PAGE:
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The Rick Horton Witch-Hunt Did Not Actually Happen

If you logged on to Twitter after the Cubs’ World Series Game 6 victory over the Indians last night, you might have seen what looked like the aftermath of a classic Twitter witch-hunt—one of those ritualistic crusades in which the outraged digital mob shames the villain-of-the-hour for the most heinous and unforgivable crime any person can commit: Bad Tweets. “Losing followers because I posted picture of my wife wearing jersey Cleveland Indians gave me for Halloween,” tweeted longtime Cardinals broadcaster Rick Horton. “If you believe in being arrogance, [sic] judgmental, critical.take a hike [sic],” he continued.

Here’s something that you may be interested to know, though: the Great Rick Horton Twitter Witch-Hunt of 2016 did not actually happen. Nothing remotely like it happened. Here’s what did.

On Monday—i.e., Halloween—Horton tweeted a photo of his wife wearing an Indians cap and jersey, both of which featured Chief Wahoo, the appallingly racist Native American caricature that the team itself finally began to “minimize” this season by removing it from its primary cap. A single Twitter user, Daniel Miller, replied to Horton’s tweet describing the logo as “so racist” and using the hashtag #NotYourMascot, a popular slogan among those who campaign against offensive Native American imagery in sports logos and team names.

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The Cardinals Celebrated Ten Years of Busch Stadium III With a Whopper of a Propaganda Video

Earlier this year the Cardinals debuted their in-house TV show, Cardinals Insider, which aired all season long on Fox Sports Midwest and every Sunday on Channel 5 in St. Louis. It’s billed as “a weekly news magazine television show…that provides fans with unfiltered, behind-the-scenes, insider access to the Cardinals from team journalists,” and is “[j]am-packed with exclusive interviews, news features, profiles, unrivaled player stories and more.”

Cardinals Insider is not really any of those things. It’s an infomercial; the average episode mixes a few short, mildly engaging segments like “Ask A Cardinal” with straightforward promotional spots for various ticket packages, merchandise, giveaways, stadium amenities, and the like. It’s a slickly produced brand-management exercise whose express purpose is to cast the organization in the best possible light. Some of the last words that anyone could reasonably use to describe it are behind-the-scenes or insider.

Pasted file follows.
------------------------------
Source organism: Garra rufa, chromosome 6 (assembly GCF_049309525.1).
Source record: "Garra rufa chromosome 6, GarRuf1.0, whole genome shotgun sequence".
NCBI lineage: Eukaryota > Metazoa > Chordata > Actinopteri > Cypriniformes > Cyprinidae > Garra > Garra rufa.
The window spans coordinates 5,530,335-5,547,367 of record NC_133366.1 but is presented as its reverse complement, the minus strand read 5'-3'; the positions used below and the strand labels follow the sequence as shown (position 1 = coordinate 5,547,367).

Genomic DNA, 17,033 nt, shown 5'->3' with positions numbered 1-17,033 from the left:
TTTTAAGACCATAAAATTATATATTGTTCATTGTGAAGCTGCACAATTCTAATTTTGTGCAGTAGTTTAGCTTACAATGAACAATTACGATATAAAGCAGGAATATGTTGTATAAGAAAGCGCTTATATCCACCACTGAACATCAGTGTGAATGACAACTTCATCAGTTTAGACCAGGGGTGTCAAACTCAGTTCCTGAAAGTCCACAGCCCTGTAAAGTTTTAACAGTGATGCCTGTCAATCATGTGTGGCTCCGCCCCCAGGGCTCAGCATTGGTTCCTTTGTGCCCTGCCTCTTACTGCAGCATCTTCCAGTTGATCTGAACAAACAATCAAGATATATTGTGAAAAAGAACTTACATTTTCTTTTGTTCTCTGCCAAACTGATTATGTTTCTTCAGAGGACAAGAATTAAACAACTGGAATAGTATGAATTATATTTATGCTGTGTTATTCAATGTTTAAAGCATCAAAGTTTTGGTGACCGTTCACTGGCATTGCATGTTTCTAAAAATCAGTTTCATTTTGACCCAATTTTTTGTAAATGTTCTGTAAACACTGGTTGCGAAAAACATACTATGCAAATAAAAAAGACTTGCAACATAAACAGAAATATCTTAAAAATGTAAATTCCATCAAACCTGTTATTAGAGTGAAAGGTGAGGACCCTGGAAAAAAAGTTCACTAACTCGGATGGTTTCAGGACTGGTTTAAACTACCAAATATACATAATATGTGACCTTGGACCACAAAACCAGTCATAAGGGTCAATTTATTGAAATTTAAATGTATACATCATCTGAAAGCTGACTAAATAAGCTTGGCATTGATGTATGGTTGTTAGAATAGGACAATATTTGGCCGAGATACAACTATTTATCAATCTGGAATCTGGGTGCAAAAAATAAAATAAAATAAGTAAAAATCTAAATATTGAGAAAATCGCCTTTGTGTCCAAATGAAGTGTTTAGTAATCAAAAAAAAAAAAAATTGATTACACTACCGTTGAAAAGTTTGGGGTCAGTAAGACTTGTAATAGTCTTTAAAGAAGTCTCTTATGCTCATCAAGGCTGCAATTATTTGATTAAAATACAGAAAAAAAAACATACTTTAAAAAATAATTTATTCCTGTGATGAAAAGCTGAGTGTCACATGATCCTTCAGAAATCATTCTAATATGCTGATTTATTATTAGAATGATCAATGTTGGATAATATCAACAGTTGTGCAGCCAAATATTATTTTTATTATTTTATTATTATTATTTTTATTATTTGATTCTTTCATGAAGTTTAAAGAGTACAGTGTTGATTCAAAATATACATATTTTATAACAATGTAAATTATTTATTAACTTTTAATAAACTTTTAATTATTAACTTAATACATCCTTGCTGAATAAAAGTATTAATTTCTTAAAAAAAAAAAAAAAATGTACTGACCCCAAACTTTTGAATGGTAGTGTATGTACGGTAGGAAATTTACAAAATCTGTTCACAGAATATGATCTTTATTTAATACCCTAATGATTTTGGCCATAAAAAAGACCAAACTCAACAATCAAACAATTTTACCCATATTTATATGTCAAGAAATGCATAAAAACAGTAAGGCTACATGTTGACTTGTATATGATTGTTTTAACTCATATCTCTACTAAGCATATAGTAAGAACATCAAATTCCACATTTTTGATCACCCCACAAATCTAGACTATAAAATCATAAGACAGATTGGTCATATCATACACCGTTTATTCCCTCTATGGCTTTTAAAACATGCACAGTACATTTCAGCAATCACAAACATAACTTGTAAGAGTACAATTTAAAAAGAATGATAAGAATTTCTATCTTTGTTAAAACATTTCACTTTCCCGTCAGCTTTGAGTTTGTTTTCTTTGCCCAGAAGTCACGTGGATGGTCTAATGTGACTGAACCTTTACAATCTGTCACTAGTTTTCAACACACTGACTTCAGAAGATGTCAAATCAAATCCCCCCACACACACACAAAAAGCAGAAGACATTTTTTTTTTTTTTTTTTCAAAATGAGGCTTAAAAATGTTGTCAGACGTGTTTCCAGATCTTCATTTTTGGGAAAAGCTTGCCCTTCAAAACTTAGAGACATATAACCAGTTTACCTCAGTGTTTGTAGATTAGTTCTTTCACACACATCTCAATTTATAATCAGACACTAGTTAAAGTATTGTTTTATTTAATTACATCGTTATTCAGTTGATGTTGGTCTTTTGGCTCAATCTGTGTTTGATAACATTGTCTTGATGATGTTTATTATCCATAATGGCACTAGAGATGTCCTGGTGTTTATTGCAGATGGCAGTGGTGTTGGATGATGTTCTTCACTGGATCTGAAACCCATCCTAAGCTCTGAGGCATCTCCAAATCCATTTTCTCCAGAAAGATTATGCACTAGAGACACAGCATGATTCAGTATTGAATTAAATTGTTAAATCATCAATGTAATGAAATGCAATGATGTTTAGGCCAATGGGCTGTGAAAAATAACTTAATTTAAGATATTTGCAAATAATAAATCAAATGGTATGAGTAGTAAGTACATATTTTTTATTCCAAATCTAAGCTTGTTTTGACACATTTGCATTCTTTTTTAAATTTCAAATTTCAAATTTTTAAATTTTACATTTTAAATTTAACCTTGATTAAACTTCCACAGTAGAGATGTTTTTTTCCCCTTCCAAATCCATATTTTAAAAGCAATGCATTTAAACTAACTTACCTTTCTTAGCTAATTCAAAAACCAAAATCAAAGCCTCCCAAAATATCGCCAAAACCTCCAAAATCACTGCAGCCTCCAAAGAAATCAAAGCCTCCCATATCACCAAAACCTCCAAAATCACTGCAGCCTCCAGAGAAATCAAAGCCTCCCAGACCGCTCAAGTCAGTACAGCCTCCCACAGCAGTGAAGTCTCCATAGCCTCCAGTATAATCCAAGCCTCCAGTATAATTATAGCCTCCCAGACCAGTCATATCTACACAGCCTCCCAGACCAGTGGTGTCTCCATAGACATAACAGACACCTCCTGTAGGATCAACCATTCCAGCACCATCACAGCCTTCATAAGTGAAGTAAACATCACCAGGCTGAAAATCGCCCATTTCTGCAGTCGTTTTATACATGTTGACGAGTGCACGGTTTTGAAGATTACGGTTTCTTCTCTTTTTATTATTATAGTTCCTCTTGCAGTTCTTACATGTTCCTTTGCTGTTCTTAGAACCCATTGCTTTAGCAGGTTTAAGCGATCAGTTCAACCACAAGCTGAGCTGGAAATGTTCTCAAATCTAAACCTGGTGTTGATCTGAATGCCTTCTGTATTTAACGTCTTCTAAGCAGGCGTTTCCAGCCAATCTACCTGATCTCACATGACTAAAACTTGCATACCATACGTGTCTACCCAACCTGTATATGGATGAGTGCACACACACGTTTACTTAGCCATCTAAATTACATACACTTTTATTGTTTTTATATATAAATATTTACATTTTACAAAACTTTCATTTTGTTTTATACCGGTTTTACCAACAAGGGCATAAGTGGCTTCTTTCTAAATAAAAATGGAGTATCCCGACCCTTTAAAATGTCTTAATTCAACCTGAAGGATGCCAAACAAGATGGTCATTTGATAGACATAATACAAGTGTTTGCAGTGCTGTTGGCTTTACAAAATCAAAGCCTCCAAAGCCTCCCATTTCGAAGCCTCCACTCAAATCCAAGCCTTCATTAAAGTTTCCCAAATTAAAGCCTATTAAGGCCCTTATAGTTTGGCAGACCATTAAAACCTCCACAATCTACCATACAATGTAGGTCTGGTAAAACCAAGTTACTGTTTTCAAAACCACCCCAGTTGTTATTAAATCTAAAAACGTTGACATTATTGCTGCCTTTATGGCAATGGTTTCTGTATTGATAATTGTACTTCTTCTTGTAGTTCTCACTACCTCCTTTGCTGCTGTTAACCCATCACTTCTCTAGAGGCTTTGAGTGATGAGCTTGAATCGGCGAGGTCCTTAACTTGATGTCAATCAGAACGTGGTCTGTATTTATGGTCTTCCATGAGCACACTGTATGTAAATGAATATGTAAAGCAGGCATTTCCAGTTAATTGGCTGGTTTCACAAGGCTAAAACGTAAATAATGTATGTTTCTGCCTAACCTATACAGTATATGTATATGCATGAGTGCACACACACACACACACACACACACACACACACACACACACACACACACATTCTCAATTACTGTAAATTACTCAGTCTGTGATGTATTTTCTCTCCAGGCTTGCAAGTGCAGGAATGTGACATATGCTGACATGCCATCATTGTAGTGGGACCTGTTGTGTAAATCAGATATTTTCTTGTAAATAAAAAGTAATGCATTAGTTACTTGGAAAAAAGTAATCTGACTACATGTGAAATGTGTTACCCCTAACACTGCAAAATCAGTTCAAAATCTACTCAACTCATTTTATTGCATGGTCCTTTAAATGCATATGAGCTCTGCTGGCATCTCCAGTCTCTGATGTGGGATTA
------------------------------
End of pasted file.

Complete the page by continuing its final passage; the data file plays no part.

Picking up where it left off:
And that’s fine—the Cardinals are certainly well within their rights to market their business (and it is a business) however they see fit. But there’s a line between boosterism and propaganda, and last month, in a Cardinals Insider segment marking the tenth anniversary of Busch Stadium III, the Cardinals crossed it.

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“Worrying What the Flash Means”: How We Talk About Race in Baseball

Shortly after the seventh episode of Ken Burns’ Baseball introduces the legendary Willie Mays, the author George Will—who, in case you don’t know him from his day job, is a far cry from a bleeding-heart left-winger—says this:

You remember when he came up, people would say: what an instinctive player he is, what a natural ballplayer he is, what childlike enthusiasm. … We can hear, with our better trained ears, the racism in that. He was wonderfully gifted, yes… But no one got to the major leagues…on natural gifts, without an awful lot of refining work. Sure, he was a great instinctive ballplayer, but he was also a tremendously smart baseball player. … Hardest-working ballplayer you ever saw.

For a long time now, people—George Will!—have understood that racial bias doesn’t only do its work through the crude words and actions of John Rocker or Al Campanis (or Cap Anson or Luke Scott or Enos Slaughter or Colin Cowherd or Lenny Dykstra or Marge Schott or Ben Chapman or Larry Krueger or Calvin Griffith or Tony Bruno or…) but through language and assumptions that may be prejudiced in ways that aren’t always explicit, and often aren’t malicious or even conscious.

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Stop Falling for Joe Maddon’s Bullshit

Want to know a secret? I don’t actually hate the Cubs. Sure, I hate “the Cubs” in the abstract. Sure, the Cardinals’ bouts with their longtime rivals mean more to me than the average game. Sure, their fanbase, like every other large group of people in the world, has its obnoxious (and worse) elements. But the Cubs—like, the human beings who play baseball in uniforms that say CUBS on them? They’re objectively pretty fun. Jake Arrieta is a great story. My heart still pines for Jason Heyward. Kris Bryant, he seems nice. With the glaring exception of the newly-acquired Aroldis Chapman, there isn’t a true villain among them.

Not on the field, anyway. Because holy shit do the Cubs have a villain in the dugout, in the hunched, bespectacled form of Joe Maddon, a multi-level marketing executive who wandered into a clubhouse looking for a shoeshine one day and never left. For those of us who have trouble mustering real, visceral contempt for the blue team from Chicago simply out of tribal loyalty to the red team from St. Louis, Joe Maddon is a godsend. I honestly don’t know what I’d do without him.

Maddon’s trademark is a knack for manipulating the press that’s downright virtuosic, at least when compared to the dull disinterest with which most MLB managers approach their media obligations. Years of Cool Dad quotability, tryhard sloganeering and photo-op image management have endeared him to local and national journalists alike, and they’ve rewarded him by gradually mythologizing an unremarkable tactician into some kind of iconoclastic genius and a cringeworthy schlub into some kind of heroic itinerant warrior-monk.